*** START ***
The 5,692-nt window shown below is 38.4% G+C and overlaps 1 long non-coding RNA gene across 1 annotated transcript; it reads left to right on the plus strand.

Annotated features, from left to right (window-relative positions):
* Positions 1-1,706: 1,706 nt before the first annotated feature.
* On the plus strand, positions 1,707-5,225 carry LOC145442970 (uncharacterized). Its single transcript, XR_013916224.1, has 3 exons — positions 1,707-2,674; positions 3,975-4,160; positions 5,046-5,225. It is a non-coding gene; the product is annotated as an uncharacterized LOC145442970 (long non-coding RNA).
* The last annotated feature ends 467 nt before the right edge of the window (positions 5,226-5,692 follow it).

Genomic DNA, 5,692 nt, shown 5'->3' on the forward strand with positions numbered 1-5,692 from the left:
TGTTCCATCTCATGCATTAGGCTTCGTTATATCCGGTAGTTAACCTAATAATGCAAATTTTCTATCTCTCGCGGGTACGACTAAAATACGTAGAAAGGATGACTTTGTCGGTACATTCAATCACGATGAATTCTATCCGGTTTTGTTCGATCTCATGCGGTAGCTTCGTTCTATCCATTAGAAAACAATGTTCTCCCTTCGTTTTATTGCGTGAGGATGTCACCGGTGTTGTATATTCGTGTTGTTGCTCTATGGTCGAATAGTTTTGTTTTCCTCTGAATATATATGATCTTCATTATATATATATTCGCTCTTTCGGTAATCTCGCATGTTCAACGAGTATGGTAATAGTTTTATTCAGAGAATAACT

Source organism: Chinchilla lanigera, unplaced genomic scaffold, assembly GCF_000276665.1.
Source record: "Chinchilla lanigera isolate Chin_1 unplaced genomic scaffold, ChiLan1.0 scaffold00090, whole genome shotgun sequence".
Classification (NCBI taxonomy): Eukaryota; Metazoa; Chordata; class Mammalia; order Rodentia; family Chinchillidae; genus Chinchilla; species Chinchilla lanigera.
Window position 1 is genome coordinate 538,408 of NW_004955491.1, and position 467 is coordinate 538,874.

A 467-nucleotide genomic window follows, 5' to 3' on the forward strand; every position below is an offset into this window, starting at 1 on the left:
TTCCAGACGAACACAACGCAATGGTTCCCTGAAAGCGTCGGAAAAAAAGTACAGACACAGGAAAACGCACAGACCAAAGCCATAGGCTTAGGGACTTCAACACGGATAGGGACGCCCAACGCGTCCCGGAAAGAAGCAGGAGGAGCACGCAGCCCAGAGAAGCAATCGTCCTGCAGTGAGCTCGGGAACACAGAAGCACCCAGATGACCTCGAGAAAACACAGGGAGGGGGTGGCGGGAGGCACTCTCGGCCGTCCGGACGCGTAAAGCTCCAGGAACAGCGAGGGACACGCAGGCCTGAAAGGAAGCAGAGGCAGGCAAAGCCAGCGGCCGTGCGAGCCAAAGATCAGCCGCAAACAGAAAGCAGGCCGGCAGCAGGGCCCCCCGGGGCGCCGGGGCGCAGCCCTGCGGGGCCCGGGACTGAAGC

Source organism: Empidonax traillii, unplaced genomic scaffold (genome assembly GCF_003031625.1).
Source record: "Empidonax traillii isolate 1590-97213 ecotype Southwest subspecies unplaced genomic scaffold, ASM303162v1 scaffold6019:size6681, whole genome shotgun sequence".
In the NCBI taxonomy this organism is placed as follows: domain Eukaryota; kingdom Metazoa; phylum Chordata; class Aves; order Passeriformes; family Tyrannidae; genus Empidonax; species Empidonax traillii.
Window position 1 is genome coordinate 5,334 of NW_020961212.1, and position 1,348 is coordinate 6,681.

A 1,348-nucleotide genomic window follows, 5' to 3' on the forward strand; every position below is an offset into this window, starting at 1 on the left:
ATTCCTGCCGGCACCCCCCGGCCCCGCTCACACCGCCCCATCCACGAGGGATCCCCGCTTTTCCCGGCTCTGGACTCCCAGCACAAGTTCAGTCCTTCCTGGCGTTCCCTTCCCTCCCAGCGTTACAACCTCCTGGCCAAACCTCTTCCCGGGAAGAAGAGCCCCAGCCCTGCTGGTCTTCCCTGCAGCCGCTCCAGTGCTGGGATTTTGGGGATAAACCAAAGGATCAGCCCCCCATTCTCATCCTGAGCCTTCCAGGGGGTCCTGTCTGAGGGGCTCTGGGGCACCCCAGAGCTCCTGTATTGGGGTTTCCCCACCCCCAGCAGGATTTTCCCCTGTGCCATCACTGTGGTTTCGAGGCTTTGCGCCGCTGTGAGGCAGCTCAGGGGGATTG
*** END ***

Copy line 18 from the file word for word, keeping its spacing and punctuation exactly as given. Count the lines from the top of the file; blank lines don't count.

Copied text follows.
A 1,348-nucleotide genomic window follows, 5' to 3' on the forward strand; every position below is an offset into this window, starting at 1 on the left: